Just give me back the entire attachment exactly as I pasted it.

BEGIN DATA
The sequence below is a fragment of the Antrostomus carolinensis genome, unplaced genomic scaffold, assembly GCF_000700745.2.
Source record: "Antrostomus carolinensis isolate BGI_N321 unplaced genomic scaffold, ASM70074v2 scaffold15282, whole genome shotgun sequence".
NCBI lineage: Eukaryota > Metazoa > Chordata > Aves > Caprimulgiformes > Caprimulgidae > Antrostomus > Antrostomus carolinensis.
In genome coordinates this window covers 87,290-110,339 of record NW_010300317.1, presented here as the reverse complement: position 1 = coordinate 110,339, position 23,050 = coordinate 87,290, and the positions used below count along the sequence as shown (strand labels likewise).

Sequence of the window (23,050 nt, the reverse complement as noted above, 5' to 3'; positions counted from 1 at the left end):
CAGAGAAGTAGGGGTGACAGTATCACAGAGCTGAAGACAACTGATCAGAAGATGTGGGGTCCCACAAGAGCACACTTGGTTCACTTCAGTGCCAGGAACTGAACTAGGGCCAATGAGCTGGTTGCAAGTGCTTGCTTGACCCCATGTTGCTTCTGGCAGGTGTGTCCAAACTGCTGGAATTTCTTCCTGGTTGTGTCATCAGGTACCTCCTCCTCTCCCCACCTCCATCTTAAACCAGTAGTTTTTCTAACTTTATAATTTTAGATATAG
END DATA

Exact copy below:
The sequence below is a fragment of the Antrostomus carolinensis genome, unplaced genomic scaffold, assembly GCF_000700745.2.
Source record: "Antrostomus carolinensis isolate BGI_N321 unplaced genomic scaffold, ASM70074v2 scaffold15282, whole genome shotgun sequence".
NCBI lineage: Eukaryota > Metazoa > Chordata > Aves > Caprimulgiformes > Caprimulgidae > Antrostomus > Antrostomus carolinensis.
In genome coordinates this window covers 87,290-110,339 of record NW_010300317.1, presented here as the reverse complement: position 1 = coordinate 110,339, position 23,050 = coordinate 87,290, and the positions used below count along the sequence as shown (strand labels likewise).

Sequence of the window (23,050 nt, the reverse complement as noted above, 5' to 3'; positions counted from 1 at the left end):
CAGAGAAGTAGGGGTGACAGTATCACAGAGCTGAAGACAACTGATCAGAAGATGTGGGGTCCCACAAGAGCACACTTGGTTCACTTCAGTGCCAGGAACTGAACTAGGGCCAATGAGCTGGTTGCAAGTGCTTGCTTGACCCCATGTTGCTTCTGGCAGGTGTGTCCAAACTGCTGGAATTTCTTCCTGGTTGTGTCATCAGGTACCTCCTCCTCTCCCCACCTCCATCTTAAACCAGTAGTTTTTCTAACTTTATAATTTTAGATATAG